Hiring is hard. Finding the right person for the right role takes time, energy and expense.
And when you finally find the ideal candidate, extend an offer and they’re ready to join the team, it’s cause for celebration for everyone.
But the process doesn’t end there. In fact, in some ways the real work is only just beginning.
Onboarding is not just about providing information about health insurance, 401(k) contributions, expense reporting and the best day to visit the company cafeteria.
Proper onboarding is essential to ensuring that your newest employees are ready and eager to join your organization with a running start. They need to know not just what your company does but how it’s done and why.
Onboarding is when new employees first learn about the culture you’re cultivating and how it impacts your immediate and long-term goals.
The statistics around onboarding suggest it’s the most critical moment in determining whether an employee is likely to succeed and stay or fail and flee.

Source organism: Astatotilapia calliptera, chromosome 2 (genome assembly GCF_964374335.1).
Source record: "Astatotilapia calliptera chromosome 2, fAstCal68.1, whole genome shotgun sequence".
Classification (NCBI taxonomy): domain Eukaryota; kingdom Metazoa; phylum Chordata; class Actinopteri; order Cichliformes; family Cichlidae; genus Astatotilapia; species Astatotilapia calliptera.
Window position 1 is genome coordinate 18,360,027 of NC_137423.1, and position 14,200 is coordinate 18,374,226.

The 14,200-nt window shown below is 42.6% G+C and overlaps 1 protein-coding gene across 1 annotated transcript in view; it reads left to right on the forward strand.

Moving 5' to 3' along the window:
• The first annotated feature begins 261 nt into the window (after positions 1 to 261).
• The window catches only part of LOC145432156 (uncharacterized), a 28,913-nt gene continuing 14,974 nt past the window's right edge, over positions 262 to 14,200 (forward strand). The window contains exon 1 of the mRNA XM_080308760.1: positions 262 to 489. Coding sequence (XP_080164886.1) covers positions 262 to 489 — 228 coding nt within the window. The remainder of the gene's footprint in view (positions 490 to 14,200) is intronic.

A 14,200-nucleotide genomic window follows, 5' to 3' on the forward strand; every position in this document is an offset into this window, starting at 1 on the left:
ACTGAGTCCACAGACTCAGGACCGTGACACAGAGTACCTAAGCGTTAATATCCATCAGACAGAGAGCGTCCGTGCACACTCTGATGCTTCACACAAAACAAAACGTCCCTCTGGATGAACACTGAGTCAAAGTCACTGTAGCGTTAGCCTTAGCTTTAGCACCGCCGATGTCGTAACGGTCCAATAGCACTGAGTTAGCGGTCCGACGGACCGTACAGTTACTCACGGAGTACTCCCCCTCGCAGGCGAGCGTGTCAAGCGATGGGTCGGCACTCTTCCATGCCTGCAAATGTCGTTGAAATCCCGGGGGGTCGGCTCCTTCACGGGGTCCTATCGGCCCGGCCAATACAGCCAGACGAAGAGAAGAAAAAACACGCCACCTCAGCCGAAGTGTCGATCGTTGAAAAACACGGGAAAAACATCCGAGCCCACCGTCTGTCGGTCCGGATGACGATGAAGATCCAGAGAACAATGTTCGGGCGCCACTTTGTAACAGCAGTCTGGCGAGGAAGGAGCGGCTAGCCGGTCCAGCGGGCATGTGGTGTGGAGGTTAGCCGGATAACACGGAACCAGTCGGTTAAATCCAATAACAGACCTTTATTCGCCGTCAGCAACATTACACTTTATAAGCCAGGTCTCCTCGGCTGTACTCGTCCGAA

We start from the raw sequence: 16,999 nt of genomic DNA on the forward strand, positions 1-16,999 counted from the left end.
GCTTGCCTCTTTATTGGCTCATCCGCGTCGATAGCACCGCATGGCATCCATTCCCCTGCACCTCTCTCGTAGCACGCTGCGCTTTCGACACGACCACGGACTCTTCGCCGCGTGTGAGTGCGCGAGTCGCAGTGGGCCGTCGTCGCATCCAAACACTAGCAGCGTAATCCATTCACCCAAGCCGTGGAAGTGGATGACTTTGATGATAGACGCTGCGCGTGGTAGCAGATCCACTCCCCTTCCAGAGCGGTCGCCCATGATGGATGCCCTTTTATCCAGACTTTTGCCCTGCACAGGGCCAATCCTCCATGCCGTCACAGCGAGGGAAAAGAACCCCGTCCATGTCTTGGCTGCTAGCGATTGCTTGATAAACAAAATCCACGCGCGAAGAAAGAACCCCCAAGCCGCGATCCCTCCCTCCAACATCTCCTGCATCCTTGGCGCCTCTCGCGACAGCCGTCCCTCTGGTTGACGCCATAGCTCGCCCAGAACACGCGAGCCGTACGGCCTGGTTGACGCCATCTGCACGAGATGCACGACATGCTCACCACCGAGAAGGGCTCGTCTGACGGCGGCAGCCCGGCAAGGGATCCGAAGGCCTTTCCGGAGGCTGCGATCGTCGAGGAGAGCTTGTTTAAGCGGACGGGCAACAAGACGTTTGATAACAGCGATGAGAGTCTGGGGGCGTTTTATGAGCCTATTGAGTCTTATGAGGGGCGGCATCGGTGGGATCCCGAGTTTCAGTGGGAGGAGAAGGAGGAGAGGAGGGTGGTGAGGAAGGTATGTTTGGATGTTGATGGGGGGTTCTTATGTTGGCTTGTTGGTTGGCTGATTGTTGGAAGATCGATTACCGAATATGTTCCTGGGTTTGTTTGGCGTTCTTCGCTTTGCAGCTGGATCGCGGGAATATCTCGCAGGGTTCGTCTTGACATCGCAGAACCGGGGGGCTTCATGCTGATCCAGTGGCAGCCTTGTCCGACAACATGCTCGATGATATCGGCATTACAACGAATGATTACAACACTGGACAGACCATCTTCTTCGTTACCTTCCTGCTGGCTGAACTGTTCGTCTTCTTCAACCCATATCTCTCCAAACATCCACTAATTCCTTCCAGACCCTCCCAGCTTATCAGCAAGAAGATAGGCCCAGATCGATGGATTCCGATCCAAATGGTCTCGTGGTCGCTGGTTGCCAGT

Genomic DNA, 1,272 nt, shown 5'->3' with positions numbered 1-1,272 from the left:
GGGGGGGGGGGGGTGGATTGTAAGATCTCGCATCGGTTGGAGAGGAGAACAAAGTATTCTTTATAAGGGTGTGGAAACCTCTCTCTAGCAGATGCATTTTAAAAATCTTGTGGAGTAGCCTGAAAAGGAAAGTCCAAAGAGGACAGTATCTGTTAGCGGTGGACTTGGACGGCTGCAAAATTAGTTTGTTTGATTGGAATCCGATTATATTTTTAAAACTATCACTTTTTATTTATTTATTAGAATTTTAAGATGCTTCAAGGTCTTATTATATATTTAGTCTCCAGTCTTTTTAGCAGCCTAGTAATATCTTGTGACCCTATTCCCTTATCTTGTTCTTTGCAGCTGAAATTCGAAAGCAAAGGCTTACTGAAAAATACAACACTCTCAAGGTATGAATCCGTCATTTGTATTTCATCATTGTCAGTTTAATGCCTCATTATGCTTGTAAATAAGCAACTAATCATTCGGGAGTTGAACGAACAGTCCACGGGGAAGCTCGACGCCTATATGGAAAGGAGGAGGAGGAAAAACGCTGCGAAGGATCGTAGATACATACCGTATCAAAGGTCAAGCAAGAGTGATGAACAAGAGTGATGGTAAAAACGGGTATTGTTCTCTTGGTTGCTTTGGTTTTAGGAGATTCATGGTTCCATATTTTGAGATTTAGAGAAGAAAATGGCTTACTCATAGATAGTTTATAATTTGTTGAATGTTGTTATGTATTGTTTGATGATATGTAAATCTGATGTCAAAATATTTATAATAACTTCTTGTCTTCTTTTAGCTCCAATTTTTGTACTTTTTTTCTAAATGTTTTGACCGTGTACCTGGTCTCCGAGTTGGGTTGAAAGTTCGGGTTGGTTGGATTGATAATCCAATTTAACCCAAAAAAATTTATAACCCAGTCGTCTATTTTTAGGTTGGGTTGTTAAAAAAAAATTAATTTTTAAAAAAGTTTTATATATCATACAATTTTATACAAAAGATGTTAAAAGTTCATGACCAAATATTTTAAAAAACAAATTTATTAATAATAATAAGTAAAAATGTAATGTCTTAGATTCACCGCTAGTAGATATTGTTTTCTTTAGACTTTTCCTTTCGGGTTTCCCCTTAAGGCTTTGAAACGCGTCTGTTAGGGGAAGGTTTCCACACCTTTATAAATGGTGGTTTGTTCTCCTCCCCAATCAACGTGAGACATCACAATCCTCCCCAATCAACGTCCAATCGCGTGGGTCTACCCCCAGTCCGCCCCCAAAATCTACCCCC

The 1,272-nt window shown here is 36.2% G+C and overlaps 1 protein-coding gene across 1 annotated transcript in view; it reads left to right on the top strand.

An article in Harvard Business Review indicated that a survey of HR executives indicated only 29 percent provided support for cultural familiarization “even though struggles with culture are a big reason newly arrived leaders fail.”
“This lack of onboarding follow-through has major consequences for time to performance, derailment rates, and talent retention,” the article states.
Eric Matas, JazzJune’s Chief Learning Officer, said establishing your company’s culture at the outset is critical.
“If culture is important to a company,” he said, “and culture should be important to every company, then you’ve got to get onboarding right. Employees start learning the culture on day one.”
Ultimately onboarding is your company’s best chance to make a first – and lasting – impression.
“If your onboarding doesn’t impress people, your people won’t stay on board,” Matas said.